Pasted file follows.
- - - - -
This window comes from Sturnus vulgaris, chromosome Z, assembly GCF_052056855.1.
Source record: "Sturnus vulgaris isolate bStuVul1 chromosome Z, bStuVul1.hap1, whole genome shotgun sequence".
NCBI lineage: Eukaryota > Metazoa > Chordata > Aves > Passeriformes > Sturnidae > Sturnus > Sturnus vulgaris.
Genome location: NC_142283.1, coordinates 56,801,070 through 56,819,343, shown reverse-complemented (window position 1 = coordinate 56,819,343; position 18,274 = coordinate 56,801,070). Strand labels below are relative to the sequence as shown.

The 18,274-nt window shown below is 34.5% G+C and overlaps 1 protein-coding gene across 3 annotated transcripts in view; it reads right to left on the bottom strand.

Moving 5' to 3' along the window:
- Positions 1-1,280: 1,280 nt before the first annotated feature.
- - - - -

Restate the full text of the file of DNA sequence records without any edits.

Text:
This window comes from Sturnus vulgaris, chromosome Z, assembly GCF_052056855.1.
Source record: "Sturnus vulgaris isolate bStuVul1 chromosome Z, bStuVul1.hap1, whole genome shotgun sequence".
NCBI lineage: Eukaryota > Metazoa > Chordata > Aves > Passeriformes > Sturnidae > Sturnus > Sturnus vulgaris.
Genome location: NC_142283.1, coordinates 56,801,070 through 56,819,343, shown reverse-complemented (window position 1 = coordinate 56,819,343; position 18,274 = coordinate 56,801,070). Strand labels below are relative to the sequence as shown.

The 18,274-nt window shown below is 34.5% G+C and overlaps 1 protein-coding gene across 3 annotated transcripts in view; it reads right to left on the bottom strand.

Moving 5' to 3' along the window:
- Positions 1-1,280: 1,280 nt before the first annotated feature.